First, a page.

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Alex Driscoll, Manager Wholesale Clients and Markets

The electricity spot prices in Q219 (April to June) were unsurprisingly lower than the preceding 3 months of Q119 (January to March). Although Q219 experienced some volatility, this was far from the extremes we saw in Q119 with VIC and SA hitting the market price cap in February.

Prices during Q219 were higher than Q218 in QLD, VIC and TAS, however lower in NSW and SA. Looking back across the last 10 years, prices have been higher for all regions.

Figure 1: Historical prices for autumn

(Source: AEMO)

It should be noted that prices in both 2012 and 2013 were affected by a carbon tax, which was subsequently repealed in 2014. Since 2015 there has been a steady price increase in all mainland NEM regions. In Queensland, the Government provided a direction to Stanwell Corporation and CS Energy to adopt strategies to reduce wholesale prices. Since the direction, there have been fewer price spikes (prices above $300/MWh), although average prices have continued to increase.

Spot prices and volatility were low during the first part of Q219 as a result of high availability, low demand and generators bidding volume in low price bands.  By the end of May, peak daily price increased as a result of operational demand increasing. This stems from rooftop PV rolling off and increased use of household appliances. Spot prices continued to increase through June as both rooftop PV and commercial solar were impacted by shorter daylight hours and intra-regional constraints. NSW price increases were primarily driven by demand increases attributed to colder temperatures.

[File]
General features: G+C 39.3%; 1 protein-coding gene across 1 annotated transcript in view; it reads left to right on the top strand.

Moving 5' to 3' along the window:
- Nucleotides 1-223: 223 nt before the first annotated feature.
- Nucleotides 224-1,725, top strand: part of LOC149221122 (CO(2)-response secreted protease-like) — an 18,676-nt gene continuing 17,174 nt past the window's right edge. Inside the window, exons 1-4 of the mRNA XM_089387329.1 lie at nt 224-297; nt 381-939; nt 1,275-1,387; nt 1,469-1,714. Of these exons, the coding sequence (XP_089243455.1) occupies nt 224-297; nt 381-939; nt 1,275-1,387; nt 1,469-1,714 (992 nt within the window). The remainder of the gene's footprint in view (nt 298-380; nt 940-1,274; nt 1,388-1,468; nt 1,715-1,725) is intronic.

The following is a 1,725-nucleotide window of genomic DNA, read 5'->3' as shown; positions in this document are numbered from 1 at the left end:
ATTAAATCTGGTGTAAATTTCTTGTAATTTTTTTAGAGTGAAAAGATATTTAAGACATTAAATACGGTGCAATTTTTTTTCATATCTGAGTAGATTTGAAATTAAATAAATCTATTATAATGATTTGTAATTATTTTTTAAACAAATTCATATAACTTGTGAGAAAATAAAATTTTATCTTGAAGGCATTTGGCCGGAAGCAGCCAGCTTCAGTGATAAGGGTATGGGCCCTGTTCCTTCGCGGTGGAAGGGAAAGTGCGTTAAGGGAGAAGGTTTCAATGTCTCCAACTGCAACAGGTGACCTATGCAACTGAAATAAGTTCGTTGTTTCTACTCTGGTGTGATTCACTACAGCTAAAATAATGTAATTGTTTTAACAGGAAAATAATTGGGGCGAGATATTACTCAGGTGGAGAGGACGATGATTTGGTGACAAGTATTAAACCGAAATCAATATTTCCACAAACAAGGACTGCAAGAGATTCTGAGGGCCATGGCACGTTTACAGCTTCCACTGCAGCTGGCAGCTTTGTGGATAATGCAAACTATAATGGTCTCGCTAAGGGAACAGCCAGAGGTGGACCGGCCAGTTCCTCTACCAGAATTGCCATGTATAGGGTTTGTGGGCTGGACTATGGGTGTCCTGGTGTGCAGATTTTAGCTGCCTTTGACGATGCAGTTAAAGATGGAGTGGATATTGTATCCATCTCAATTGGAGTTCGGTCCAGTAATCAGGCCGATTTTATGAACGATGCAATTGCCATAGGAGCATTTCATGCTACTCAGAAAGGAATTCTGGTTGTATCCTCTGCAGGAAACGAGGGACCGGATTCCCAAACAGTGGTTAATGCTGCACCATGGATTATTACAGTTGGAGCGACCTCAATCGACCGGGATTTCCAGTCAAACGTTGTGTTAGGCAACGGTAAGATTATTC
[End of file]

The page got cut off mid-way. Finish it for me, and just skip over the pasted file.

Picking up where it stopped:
Snowy Hydro continues to draw down its dam levels to cover cap contracts and supress prices below $300/MWh.

Q219 saw an increased level of generation from gas powered generators. Renewable generation increased by 66% to over 3GW from the start of the year. Operational demand continues to drop as a result of a reduction in energy intensive industries, energy efficiency and the increased uptake in rooftop PV.

Figure 2: Average monthly spot prices in the NEM

(Source: AEMO)

The Market Operator issued various directions to participants in SA during Q219 to maintain the power system in a secure operating state. Synchronous generating units were directed to operate or remain synchronised to maintain power system security.

Coal fired generation continued to reduce, with the lower level of generation driven by unit outages and the increase in market share from renewables. Hydro generation consistently increased over Q219 despite low dam levels in NSW, VIC and TAS. Increased generation from wind also continued over the quarter.

Higher spot prices and concerns over the stability of the grid have caused the forward curve to increase. Snowy Hydro continued to draw down on its dam reserves and with a dry outlook, the inflows could be lower than previous years

Looking forward

Figure 3: Calendar year 2020 forward contracts 

04-July-19 83.72 73.00 97.00 101.00

(Source: ASX)

There is currently a large pipeline of committed projects waiting to enter the market. These projects are mainly renewable energy, diesel and batteries. Recent updates to the MLFs may reduce this pipeline. The integration of renewable energy generation into the market and the strategies of price setting coal and gas generation will determine if prices will reduce or if a more volatile market will be created. It is unlikely in the near term that spot prices will return to historical levels as renewable generation has not reached a level to consistently set prices at lower levels.

If you would like to discuss the electricity market outlook and potential impact to your electricity portfolio, please contact our Manager Wholesale Clients and Markets, Alex Driscoll on 07 3905 9220.